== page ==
In the Long Island real estate market, with buyers playing hide and seek and new sellers joining the fray every week, builders, sellers and real estate agents alike are getting very creative in their marketing of homes. The boom years for building, recent enough in our memory to almost reach out and touch, have given way to unsold homes in significant numbers, prodding developers to come up with ingenious ways to set their properties apart. As reported by Newsday, Steven Klar is offering a $52,000 Mercedes as an inducement to buyers, hoping they'll choose one of his model homes in Locust Valley, Manorville or Huntington.

Homeowners have offered to pay for one year's mortgage payments, or vacations, or even package deals. Buy the house and get . . . In the last major downturn we often had sellers contributing to closing costs or absorbing points to pay down the purchaser's mortgage but more aggressive tactics are called for in these times.

Agents, accustomed to providing lunch, lottery tickets or theater tickets to their peers at Broker Open Houses before the market went crazy, are now having to come up with far more exciting fare, especially if they represent higher priced houses. The events they sponsor are costly, but the hoped for reward of a viable buyer spurs them on.

In Nassau County, as of August 2006 there were 10,041 homes for sale, up almost 67% from the same time last year. Suffolk County's statistics are similar with 13,999 homes on the market, up over 59%. So if you want it sold this year, you'd better get your creative juices flowing.

Tuesday, October 17, 2006

MetLife Sale of Stuyvesant Town/Peter Cooper Village

Stuyvesant Town along with it's sister complex, Peter Cooper Village were sold by MetLife to Tishman Speyer and the real estate arm of Black Rock for $5.4 billion dollars, more than the highest estimates would have suggested. A mega residential real estate deal, involving over 11,000 units on the East Side of Manhattan, this is the third largest transaction of it's kind for New York City, and affects over 25,000 residents in 110 buildings.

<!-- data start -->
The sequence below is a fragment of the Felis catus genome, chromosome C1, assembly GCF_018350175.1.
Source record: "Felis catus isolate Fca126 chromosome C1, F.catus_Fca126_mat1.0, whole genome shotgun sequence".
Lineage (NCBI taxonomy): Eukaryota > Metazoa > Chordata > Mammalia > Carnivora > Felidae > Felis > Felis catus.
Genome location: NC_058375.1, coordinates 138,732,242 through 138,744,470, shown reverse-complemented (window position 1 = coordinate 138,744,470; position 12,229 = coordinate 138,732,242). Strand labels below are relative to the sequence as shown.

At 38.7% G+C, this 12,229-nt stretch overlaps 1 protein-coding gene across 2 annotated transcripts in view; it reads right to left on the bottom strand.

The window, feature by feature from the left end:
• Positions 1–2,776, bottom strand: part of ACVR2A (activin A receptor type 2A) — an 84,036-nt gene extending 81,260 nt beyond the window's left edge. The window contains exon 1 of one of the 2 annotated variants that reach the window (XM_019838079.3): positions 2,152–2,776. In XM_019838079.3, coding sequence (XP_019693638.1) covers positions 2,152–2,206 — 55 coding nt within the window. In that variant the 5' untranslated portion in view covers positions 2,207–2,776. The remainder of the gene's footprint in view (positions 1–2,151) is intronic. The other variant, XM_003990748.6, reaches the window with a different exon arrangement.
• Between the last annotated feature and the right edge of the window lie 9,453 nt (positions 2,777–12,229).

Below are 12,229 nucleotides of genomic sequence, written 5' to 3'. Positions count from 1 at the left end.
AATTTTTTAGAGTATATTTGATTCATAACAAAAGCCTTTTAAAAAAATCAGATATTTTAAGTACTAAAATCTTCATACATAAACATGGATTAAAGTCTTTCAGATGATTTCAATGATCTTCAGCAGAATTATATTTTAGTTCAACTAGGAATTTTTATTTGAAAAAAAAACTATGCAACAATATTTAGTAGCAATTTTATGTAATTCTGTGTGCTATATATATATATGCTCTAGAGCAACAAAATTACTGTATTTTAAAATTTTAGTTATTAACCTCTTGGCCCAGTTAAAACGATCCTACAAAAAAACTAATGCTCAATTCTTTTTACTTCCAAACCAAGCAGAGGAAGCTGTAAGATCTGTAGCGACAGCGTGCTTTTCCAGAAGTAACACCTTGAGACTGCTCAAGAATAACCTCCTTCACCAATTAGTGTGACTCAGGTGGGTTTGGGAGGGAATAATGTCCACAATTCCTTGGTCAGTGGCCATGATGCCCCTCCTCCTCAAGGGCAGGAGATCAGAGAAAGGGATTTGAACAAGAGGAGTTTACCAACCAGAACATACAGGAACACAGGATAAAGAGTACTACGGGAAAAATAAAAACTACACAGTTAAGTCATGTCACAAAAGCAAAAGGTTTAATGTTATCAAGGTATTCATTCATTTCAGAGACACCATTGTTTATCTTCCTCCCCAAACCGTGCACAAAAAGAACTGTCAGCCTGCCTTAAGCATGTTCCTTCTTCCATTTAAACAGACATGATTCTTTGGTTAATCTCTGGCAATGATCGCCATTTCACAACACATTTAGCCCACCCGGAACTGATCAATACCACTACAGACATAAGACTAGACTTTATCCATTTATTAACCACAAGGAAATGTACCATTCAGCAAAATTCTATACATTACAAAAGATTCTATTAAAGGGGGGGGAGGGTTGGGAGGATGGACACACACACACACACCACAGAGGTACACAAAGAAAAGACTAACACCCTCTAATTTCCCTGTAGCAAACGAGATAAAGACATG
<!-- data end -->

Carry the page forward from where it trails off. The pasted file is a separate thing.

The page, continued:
Originally constructed to provide affordable housing for returning veterans of World War II, in the sixty years of it's existence, Stuvesant Town has always been an easy choice for young families wanting to make Manhattan home. With spacious layouts, reasonable rents and 12 neighborhood parks, residents have the best of two worlds. They're a short ride from everything New York is famous for, at the same time allowing them to live within an enclave that brings a little bit of the country to them.

As it changes over time, and you can be sure it will, the old Peter Cooper Village/Stuyvesant Town will be missed.

Monday, October 16, 2006

The Carnival Challenge

In a challenge to the real estate blogging community, Greg Swann, host of the 13th Edition of The Carnival of Real Estate dared future hosts to demand the best from entrants. In an unprecedented move he suggested poor writing or worse, plagiarized text warranted no serious consideration in what should be "a celebration of weblogging excellence."

Taking up the cause in this week's contest, Inman Blog challenged "our industry bloggers to write consistently compelling copy," and limited exposure to the ten top posts in a week in which he stated there were "a ton of good submissions." His criteria for the competition was the ability to find "a compelling subject appealing to a wide audience, clarity of writing" and in some cases reader discussion. The top three blogs honored this week were Greg's discussion of Buyer Brokerage, Mike Simonsen of Altos Research and his observations of Yahoo Losing Online Real Estate Market Share and The Matrix (Jonathan Miller's) thoughtful piece on The Law of Thirds.

With the competition heating up from week to week and entries increasing exponentially, the gauntlet has indeed been thrown down. If you want to compete in this arena, your post had better be well thought out, irresistibly written and original, because in this venue good just isn't good enough.

Sunday, October 15, 2006

Giving It Away? I Don't Think So.

With all the talk about a declining market and a glut of inventory it's a wonder that some homeowners simply haven't gotten the message. Sitting defiantly at prices well above the average and hoping for a miracle, they spend many months, sometimes longer in a market that is passing them by. There is nothing more important than straight talk when taking a listing or explaining to sellers why their property is not getting the attention they think it should. It's not magic. There are two places to be when prices are coming down, at or below recent sales to generate a lot of interest and to sell in a timely fashion or above them playing catch-up, which is tantamount to chasing a snowball down a hill. You can't run fast enough.

Buyers are not plentiful. You no longer have the luxury of sitting back and waiting for the one person who might recognize the intrinsic value in your home. Buyers are out there doing their homework. They're using sites like Zillow and PropertyShark to put them on a level playing field. Though Zillow's numbers are way off in many areas, buyers believe them because they see it in print.